Using the 1st to stand for the 2nd

Students assemble at school to counter gun control walkouts


Brent Flores

From left to right: Bonifacio Yuzon, Erik Liang, Tanner Watts.

By James Favot, News Editor

Around 100 students abruptly left their classrooms earlier today to participate in the nationwide “Stand for the Second” walkout. They rallied at the school’s front doors at 10 a.m. this morning, standing together to show their support for the Second Amendment and opposition of gun legislation.

Sophomores Bonifacio Yuzon, Tanner Watts, and freshman Erik Liang gave a mini-speech at the head of this sizable crowd, listing off reasons and giving examples as to why they believe new gun control laws in the United States would be ineffective. “People have been misled and uninformed about guns for far too long,” Watts said. The rest of the group listened attentively, some holding American flags and many wearing gun-related T-shirts. “It is now more important than ever that we make our voices heard,” Yuzon said. “The right of the people to keep and bear arms shall not be infringed.”

Isaiah Salazar
Bonifacio Yuzon speaks with reporters from Fox 12 and Koin 6 during the walkout.

In one analogy, Yuzon discussed the failures of the Prohibition era as well as the current federal ban on methamphetamines and other drugs. Despite the heavy amounts of government spending and criminal prosecution to enforce these laws, he explained, there still exists a black market for thousands of people to obtain illegal substances. Likewise, banning guns would not prevent criminals from obtaining them.

“The answer to stopping or heavily reducing school violence lies not in infringing the rights of law-abiding citizens,” Yuzon said. He, Watts and Liang agreed that raising the legal age to purchase a gun, tightening background checks, or banning guns altogether will not affect people who would find another way.

They suggested that gun control activists take a different approach to creating a safer nation. “The blame for school shootings should not be on guns, but the people that are using them,” Liang said. He noted that school shootings have only recently become a prevalent problem in American history, and that there is almost a direct correlation between mass shooters and mental illness. In fact, all three called for better diagnoses and treatment availability for the mentally ill to ensure everyone can be safer and more responsible around firearms.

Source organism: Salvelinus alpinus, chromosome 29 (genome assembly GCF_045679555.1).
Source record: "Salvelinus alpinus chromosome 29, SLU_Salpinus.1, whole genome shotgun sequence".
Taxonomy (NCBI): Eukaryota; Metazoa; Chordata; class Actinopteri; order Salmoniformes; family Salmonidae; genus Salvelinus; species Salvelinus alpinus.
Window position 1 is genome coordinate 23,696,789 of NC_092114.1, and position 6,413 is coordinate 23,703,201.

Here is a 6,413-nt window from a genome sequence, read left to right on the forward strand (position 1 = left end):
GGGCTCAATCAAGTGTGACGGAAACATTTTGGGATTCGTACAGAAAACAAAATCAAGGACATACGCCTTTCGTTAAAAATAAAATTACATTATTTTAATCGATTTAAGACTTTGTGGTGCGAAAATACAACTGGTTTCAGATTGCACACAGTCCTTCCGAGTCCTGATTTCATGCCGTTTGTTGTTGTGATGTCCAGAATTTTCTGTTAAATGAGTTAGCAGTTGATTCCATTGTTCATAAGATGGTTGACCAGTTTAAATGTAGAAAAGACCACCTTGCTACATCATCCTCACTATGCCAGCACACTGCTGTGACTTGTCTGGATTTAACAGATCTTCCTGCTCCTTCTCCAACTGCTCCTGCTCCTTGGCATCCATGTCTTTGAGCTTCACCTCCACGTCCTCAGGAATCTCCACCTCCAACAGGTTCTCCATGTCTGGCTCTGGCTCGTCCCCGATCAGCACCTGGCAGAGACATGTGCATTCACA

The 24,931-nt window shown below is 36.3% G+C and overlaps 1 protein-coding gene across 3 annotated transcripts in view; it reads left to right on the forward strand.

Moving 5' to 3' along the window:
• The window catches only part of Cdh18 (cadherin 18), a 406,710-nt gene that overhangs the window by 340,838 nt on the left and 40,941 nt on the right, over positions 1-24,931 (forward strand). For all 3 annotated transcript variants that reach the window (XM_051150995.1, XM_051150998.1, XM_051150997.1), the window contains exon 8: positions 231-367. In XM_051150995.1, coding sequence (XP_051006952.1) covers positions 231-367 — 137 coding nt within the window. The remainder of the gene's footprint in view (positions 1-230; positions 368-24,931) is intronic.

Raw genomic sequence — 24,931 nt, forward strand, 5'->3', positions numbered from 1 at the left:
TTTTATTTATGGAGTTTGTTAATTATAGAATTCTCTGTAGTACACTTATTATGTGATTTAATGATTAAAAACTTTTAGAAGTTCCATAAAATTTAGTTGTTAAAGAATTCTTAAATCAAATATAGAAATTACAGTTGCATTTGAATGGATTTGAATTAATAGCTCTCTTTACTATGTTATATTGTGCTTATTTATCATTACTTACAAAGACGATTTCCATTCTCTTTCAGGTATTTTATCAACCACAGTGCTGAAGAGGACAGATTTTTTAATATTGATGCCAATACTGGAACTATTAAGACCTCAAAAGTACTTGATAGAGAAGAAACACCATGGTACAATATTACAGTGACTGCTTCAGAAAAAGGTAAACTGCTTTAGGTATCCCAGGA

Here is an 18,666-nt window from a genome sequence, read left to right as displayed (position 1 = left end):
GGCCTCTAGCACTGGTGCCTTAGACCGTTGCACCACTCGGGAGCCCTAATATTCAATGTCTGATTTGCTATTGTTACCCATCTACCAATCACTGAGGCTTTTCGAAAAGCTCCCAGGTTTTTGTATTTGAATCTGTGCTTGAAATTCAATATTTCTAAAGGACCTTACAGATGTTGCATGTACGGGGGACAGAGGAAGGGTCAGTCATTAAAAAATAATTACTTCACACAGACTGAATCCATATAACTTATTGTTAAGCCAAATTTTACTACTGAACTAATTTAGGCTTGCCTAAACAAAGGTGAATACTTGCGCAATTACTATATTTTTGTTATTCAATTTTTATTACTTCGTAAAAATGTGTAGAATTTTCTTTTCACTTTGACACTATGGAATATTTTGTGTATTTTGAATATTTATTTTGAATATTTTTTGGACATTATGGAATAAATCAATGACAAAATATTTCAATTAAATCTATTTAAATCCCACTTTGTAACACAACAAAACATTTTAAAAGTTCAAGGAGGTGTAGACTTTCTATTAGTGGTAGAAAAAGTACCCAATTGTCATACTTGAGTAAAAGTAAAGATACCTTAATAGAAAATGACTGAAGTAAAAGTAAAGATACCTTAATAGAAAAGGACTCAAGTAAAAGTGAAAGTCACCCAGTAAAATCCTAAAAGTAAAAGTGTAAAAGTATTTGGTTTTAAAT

Watts elaborated on his stance on guns in an interview for The Paw. When asked whether or not teachers should be allowed to bear arms at school, Watts admitted he is on the fence about that topic. “Honestly, I think the whole ‘teachers with guns’ thing is blown out of proportion,” he said. “It’s not really a great idea.” Watts instead proposed tighter security measures for schools, like adding metal detectors and more armed guards. He asserted that locking a few more doors at certain times of the day is not enough.

There were some mixed opinions among people who didn’t attend the walkout. Some teachers and students believed this walkout was quieter and less disruptive than the previous two, and that the students who went had a respectable opinion. Others regarded this protest as nothing more than a petty response to the earlier ones, believing that the attendees were only there to stir up controversy. Nonetheless, it seems like students are more eager than ever to involve themselves in real world matters, stand up for their beliefs, and get the conversation going.


Voices in the Halls: What do you think of the message in today’s walkout?

“Nobody is trying to take away their guns. They’re just trying to take away the unnecessary ones that the general mass does not need[…] We’re trying to get rid of the assault rifles.” – Junior Iris Nieto-Alvarez

“There are still people at this school who are supporting the Second Amendment[…] I don’t think outlawing guns is actually going to get us anywhere.” – Junior Jacob Demmin

“I think certain people should not be able to get a gun very easily. There needs to be protocol for it. I think there should be gun control.” – Freshman Hannah Gallagher

“I think there should be some form of comprehensive gun control. [But] they are entitled to their beliefs, so I respect their right to assemble.” – Junior John Freudenthal